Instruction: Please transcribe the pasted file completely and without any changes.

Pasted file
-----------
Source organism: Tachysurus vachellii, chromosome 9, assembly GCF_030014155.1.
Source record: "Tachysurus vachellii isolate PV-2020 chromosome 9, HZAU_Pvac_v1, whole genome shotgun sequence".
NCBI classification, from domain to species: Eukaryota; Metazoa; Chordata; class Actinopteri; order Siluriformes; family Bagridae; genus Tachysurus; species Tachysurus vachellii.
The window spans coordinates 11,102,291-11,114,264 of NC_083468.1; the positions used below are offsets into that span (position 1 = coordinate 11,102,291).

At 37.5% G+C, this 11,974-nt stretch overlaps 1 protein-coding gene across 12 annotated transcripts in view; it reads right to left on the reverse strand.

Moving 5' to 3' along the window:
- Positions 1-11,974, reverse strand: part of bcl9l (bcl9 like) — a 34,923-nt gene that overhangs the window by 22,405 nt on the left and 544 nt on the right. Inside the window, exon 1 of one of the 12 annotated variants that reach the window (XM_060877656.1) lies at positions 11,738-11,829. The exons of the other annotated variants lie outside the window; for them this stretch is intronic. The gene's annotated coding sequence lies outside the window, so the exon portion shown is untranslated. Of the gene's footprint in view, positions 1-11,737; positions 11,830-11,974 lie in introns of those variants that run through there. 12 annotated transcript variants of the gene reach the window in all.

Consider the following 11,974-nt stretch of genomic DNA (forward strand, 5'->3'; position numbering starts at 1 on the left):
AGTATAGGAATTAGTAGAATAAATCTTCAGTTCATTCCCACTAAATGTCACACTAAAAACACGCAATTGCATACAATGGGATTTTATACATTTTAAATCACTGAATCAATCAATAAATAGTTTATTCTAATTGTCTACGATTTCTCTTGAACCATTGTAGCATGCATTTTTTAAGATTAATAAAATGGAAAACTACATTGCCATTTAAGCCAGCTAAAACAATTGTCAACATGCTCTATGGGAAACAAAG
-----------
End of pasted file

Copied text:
Source organism: Tachysurus vachellii, chromosome 9, assembly GCF_030014155.1.
Source record: "Tachysurus vachellii isolate PV-2020 chromosome 9, HZAU_Pvac_v1, whole genome shotgun sequence".
NCBI classification, from domain to species: Eukaryota; Metazoa; Chordata; class Actinopteri; order Siluriformes; family Bagridae; genus Tachysurus; species Tachysurus vachellii.
The window spans coordinates 11,102,291-11,114,264 of NC_083468.1; the positions used below are offsets into that span (position 1 = coordinate 11,102,291).

At 37.5% G+C, this 11,974-nt stretch overlaps 1 protein-coding gene across 12 annotated transcripts in view; it reads right to left on the reverse strand.

Moving 5' to 3' along the window:
- Positions 1-11,974, reverse strand: part of bcl9l (bcl9 like) — a 34,923-nt gene that overhangs the window by 22,405 nt on the left and 544 nt on the right. Inside the window, exon 1 of one of the 12 annotated variants that reach the window (XM_060877656.1) lies at positions 11,738-11,829. The exons of the other annotated variants lie outside the window; for them this stretch is intronic. The gene's annotated coding sequence lies outside the window, so the exon portion shown is untranslated. Of the gene's footprint in view, positions 1-11,737; positions 11,830-11,974 lie in introns of those variants that run through there. 12 annotated transcript variants of the gene reach the window in all.

Consider the following 11,974-nt stretch of genomic DNA (forward strand, 5'->3'; position numbering starts at 1 on the left):
AGTATAGGAATTAGTAGAATAAATCTTCAGTTCATTCCCACTAAATGTCACACTAAAAACACGCAATTGCATACAATGGGATTTTATACATTTTAAATCACTGAATCAATCAATAAATAGTTTATTCTAATTGTCTACGATTTCTCTTGAACCATTGTAGCATGCATTTTTTAAGATTAATAAAATGGAAAACTACATTGCCATTTAAGCCAGCTAAAACAATTGTCAACATGCTCTATGGGAAACAAAG